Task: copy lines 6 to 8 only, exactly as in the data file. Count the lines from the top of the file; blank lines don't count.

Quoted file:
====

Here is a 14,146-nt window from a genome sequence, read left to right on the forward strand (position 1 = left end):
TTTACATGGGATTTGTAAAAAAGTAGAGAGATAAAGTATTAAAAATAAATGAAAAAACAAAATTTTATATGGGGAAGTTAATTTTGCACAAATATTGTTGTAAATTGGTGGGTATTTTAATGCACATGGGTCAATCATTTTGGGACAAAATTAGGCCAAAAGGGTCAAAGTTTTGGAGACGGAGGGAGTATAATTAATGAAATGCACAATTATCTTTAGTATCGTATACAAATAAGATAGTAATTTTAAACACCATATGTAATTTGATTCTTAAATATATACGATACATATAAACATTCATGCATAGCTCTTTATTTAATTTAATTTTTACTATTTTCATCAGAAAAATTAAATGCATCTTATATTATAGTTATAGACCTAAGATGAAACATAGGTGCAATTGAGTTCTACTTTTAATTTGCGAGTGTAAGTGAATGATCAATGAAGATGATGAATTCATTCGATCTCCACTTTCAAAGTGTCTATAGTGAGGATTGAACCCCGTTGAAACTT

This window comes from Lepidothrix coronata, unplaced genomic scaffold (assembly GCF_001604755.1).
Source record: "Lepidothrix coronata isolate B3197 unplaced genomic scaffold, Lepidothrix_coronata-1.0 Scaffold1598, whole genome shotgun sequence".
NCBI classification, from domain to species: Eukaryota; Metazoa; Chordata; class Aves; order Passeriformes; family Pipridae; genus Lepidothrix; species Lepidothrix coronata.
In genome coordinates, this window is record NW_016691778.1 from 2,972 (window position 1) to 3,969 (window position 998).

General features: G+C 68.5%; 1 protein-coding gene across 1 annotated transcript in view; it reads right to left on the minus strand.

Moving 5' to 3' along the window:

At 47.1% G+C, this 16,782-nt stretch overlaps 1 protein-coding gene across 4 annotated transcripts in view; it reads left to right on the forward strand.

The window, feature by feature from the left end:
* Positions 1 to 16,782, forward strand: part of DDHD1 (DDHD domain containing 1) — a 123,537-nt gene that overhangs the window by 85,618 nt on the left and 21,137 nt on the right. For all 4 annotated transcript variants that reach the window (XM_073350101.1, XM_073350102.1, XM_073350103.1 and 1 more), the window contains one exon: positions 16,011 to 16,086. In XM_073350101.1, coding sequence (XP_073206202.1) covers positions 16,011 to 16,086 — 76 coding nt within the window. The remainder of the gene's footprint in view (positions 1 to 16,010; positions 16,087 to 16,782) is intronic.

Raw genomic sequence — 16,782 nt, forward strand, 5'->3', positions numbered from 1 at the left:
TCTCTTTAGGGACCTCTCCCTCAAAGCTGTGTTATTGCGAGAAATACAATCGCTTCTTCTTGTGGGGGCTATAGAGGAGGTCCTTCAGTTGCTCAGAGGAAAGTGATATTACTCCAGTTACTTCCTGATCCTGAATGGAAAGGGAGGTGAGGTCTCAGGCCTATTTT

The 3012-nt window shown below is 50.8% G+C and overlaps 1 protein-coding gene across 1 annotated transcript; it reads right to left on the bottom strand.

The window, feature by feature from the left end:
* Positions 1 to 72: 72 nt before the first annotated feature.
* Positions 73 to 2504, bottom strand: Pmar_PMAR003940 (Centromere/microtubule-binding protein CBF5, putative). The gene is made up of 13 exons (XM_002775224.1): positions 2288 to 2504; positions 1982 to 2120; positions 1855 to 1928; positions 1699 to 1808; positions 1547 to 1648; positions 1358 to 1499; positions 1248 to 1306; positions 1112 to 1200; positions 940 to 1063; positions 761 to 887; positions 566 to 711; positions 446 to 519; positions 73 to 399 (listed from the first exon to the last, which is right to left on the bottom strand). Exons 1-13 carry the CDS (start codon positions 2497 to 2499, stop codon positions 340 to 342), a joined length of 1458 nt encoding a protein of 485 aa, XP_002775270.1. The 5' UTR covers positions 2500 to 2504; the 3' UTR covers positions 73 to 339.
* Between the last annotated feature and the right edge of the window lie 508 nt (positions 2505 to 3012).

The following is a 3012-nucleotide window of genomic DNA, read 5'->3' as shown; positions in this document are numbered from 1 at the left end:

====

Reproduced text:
In genome coordinates, this window is record NW_016691778.1 from 2,972 (window position 1) to 3,969 (window position 998).

General features: G+C 68.5%; 1 protein-coding gene across 1 annotated transcript in view; it reads right to left on the minus strand.

Moving 5' to 3' along the window: